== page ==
Tesla Motors (NYSE:TSLA), the Silicon Valley based automaker renowned for making uber-cool electric cars, is in a crucial stage of its growth as it starts off the new year. The automaker unveiled the much-awaited Model X at the Detroit Auto Show. Model X is a luxury crossover, the sales of which will begin in 2014. Besides the Model S and Model X, the automaker is also working on a building a lower priced, high volume model (known as Gen III). The car will cost $30,000 onward after tax credits.
Tesla recently turned cash flow positive and the company’s CEO Elon Musk intends to make the company profitable for the first time in the final quarter of 2013.  Here are some of the things to watch out for in the current year.
- How Much Did Tesla’s Revenue & Gross Profit Grow In The Last Five Years?
- How Has Tesla’s Earnings Per Share Changed Over The Last Four Years?
- How Has Tesla’s Unit Pricing Changes Over The Last Four Years?
- Here’s How Tesla Plans To Meet Its Model 3 Production Demand
- What Is Tesla’s Revenue & Expense Breakdown?
- Tesla Misses Q1 Targets But Gets Even More Ambitious
a) Model S Ramp Up
Tesla has finally hit the intended goal of a production of 20,000 units annually, and the company aims to sell every car it produces this year. The initial response to the Model S has been tremendous with the company already having received 13,000 orders for the car globally.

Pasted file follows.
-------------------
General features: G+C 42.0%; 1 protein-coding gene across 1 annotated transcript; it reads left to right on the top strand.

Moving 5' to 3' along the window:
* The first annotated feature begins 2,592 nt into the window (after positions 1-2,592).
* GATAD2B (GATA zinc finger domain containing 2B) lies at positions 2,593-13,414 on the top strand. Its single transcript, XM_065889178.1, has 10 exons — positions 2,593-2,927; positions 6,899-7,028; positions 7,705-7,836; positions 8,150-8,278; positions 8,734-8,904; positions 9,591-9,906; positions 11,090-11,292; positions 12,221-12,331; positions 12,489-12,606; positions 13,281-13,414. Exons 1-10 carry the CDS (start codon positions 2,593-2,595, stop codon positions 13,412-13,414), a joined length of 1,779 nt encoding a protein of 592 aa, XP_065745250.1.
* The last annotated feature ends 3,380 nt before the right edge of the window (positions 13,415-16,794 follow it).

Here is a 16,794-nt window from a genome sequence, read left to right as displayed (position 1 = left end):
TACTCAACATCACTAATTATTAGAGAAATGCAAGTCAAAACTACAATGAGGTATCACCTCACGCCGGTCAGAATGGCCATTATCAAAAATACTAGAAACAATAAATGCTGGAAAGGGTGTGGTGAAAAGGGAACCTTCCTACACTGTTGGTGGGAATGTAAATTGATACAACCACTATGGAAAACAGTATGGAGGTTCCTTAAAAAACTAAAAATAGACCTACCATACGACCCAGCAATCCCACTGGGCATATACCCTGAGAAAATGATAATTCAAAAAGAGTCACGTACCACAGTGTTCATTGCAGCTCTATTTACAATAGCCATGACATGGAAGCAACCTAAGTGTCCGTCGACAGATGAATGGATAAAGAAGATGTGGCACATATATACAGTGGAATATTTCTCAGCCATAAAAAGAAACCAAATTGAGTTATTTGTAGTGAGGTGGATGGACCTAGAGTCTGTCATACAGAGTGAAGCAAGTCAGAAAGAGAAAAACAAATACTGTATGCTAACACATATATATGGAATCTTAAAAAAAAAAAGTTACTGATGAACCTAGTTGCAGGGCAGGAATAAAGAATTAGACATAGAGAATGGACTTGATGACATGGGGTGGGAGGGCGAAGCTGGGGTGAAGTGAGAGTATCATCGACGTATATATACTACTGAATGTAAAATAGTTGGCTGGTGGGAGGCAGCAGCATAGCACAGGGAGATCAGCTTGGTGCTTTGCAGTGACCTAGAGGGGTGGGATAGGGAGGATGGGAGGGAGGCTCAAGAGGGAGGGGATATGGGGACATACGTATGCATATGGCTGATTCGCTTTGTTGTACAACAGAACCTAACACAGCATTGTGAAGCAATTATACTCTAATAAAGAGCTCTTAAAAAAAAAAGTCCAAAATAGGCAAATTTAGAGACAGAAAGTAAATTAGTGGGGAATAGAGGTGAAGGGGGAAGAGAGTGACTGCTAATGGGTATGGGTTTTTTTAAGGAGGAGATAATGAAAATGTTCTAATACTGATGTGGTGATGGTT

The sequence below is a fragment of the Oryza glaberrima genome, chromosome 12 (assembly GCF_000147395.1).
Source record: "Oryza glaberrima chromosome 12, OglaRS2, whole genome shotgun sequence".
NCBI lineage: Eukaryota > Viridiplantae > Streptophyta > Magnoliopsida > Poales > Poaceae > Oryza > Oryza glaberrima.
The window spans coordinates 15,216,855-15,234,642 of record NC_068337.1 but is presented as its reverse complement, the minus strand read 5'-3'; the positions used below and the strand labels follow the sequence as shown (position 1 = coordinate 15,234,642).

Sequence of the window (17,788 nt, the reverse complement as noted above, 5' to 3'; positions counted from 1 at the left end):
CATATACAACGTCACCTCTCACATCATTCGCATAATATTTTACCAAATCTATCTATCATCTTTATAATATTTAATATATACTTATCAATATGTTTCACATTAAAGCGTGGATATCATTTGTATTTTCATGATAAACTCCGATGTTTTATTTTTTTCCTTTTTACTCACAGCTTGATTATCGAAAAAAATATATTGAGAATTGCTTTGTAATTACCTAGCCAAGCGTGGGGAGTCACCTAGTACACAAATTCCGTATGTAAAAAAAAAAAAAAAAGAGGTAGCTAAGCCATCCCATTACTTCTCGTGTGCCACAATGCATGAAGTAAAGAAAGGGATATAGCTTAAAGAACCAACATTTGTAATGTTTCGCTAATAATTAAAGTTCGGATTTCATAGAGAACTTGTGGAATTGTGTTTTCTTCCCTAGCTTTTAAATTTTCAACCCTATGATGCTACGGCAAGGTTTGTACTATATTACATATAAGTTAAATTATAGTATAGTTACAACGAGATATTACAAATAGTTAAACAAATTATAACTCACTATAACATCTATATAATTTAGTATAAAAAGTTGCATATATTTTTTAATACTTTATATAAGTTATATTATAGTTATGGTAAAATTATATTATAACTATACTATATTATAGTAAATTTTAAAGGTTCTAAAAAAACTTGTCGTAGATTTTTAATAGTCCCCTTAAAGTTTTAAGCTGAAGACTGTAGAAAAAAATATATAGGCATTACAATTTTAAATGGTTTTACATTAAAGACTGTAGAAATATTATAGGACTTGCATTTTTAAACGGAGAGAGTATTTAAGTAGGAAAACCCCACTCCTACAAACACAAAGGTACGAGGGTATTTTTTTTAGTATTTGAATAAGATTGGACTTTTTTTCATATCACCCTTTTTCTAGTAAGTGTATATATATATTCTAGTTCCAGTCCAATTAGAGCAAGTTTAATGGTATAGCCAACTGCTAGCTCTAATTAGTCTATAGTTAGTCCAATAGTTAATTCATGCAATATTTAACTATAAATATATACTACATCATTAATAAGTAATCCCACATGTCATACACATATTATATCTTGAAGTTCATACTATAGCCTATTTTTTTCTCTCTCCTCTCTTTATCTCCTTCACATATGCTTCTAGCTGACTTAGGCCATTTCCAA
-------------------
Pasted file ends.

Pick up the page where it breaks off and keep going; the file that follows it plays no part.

However, the car will also face increased competition from new entrants looking to grab a share of the luxury electric segment. Both BMW’s i3 and Cadillac’s ELR have garnered considerable excitement at their respective debuts. BMW showcased its i3 at the previous year’s Los Angeles auto show while GM debuted the new ELR at the Detroit Auto Show 
In September 2012, Tesla also announced its plans to establish a network of Supercharger electric car recharging stations across the country in the next 3-4 years.  It has already set up a number of stations in California and along East Coast in the hopes to add another 100 by 2015. The charging stations convert solar energy to electricity and allow Tesla customers to charge their cars for free.
Setting up Superchargers is a wonderful idea if executed properly. It reduces any distance related anxiety (which is pretty common for electric cars), lowers the running cost of the vehicle and creates a goodwill which certainly helps retain the existing customers.
c) International Expansion:
In December, the company also opened a new assembling plant in Netherlands as its first foray into the European electric car market. The pricing of the Model S in Europe has also been announced thereafter. Since Tesla will assemble its vehicles locally in Europe, it will be able to circumvent the import tariffs. Besides Europe, the automaker also opened its first retail outlet in Canada in November.  Building a strong network internationally will be critical as it looks to expand its product portfolio in the coming years.Notes:
- Tesla CEO Elon Musk says automaker aims for profit in 2013, January 14, 2013, mercurynews.com [↩]
- Cadillac’s New ELR Is Ready To Battle Tesla For The Luxury Electric Car Market, January 16, 2013, businessinsider.com [↩]
- Tesla Motors opens first East Coast Supercharger stations, December 31, 2012, digitaltrends.com [↩]
- TESLA MOTORS OPENS FIRST CANADIAN STORE, November 16, 2012, teslamotors.com [↩]